It's tied to a prophecy somehow, along with "a man not born of woman" (in which the answer was really cheating because the guy in question was born by cesaerian section, but still had been carried in a woman's womb.)

So Fleur, is Prince Caspian worth seeing, or not? If it's just to see Ben Barnes' pretty face, that's not reason enough for me.


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  #73  
Old May 19th, 2008, 5:34 am
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Re: The Chronicles of Narnia

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Originally Posted by MmeBergerac View Post
Oh, what's Disney thinking of? They expect to make me wait till July to watch the movie!!!
You can always get the dvd first, can't you? I think there's an Internet site where they have the latest movies for download - but I don't know too much about it, I'm not into that kind of thing.

M_M, the prophecy you're thinking of is the one MmeBergerac quoted. Of course in Macbeth, the forest marching is a trick. In LotR and Narnia, the Trees and/or Ents do come to a life of their own. And yes there's also the one about "no man born of woman" - which can compare to "no living man can defeat me" (from the Nazgūl King) who gets defeated by living woman and hobbit.

M_M - If you're not into pretty faces on boys, wait for the dvd release. The movie is entertaining, but it didn't blow me away. And *I* appreciate handsome young men, even when they're kind of bland like Ben Barnes is. I wonder how he projects on the stage. In the movie, he doesn't show much charisma. But then neither does Peter. The interesting character is the villain, King Miraz. Edmund has grown up well, he's much more likable here than in The Lion, the Witch and the Wardrobe. The White Witch (Tilda Swinton) has a cameo, where she's very effective.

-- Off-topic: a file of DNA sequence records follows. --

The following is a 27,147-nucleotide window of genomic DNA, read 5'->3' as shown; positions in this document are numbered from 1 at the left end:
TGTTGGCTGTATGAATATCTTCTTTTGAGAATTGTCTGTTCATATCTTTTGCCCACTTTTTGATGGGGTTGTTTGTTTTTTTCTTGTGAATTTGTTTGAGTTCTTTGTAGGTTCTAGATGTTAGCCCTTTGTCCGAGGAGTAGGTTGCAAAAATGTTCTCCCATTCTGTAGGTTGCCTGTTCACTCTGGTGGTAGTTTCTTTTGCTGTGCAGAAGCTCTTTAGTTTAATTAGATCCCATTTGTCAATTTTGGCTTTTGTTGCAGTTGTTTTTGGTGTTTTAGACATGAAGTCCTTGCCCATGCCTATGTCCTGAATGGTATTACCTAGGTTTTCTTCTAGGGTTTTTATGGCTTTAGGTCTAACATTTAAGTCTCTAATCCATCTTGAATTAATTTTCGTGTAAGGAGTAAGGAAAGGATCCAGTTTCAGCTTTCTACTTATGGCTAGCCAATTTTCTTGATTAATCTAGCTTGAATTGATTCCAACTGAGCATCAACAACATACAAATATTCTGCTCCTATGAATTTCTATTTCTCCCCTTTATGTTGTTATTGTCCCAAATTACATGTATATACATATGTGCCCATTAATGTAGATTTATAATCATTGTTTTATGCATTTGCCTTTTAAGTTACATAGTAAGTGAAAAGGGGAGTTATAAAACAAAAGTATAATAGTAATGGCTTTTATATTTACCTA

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  #74  
Old May 19th, 2008, 9:30 am
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Re: The Chronicles of Narnia

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Posted by Muggle_Magic:
Madame Bergerac - yes, the walking forest in Macbeth. But if memory serves, that wasn't really a walking forest, was it? Wasn't it soldiers each carrying a tree in front of him? Shakespeare is not my forte at the best of times, and Macbeth is not a play I know well. Only hazy recollection of bits and pieces here and there. But I kinda remember it was a sort of trick.
Yes, it was a trick but what MacBeth saw was a forest walking! That's the trick of prophecies. Anyway, it was just an example; I just wanted to show how people take ideas from another people.


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  #75  
Old May 19th, 2008, 2:50 pm
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Re: The Chronicles of Narnia

I've read all of the Narnia books, and I think out of them the Magician's Nephew is my favorite by a little bit. I always liked reading about the beginning of Narnia and the fact that there were other worlds besides Narnia in existance.

The last book (the title escapes me at the moment) is also one of my favorites because it's interesting to see how Narnia ends. And it's interesting how the allegory to Christianity shows up as heaven vs. hell, sinners being sorted from the righteous. In fact, that allegory extends strongly in the Magician's Nephew too as the idea of original sin, and in the Lion the Witch and the Wardrobe with the resurrection of Aslan.


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  #76  
Old May 19th, 2008, 4:03 pm
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MacBeth and LOTR

One of the reasons J.R.R. Tolkien wrote in the part about the Ents and trees coming to battle was that he always disliked that part in Macbeth because it was a cheat. He used to say in interviews that he wanted to see what it would be like if Birnam wood really came to Dunsinane.

JRRT wrote in a letter about the Ents:
Quote: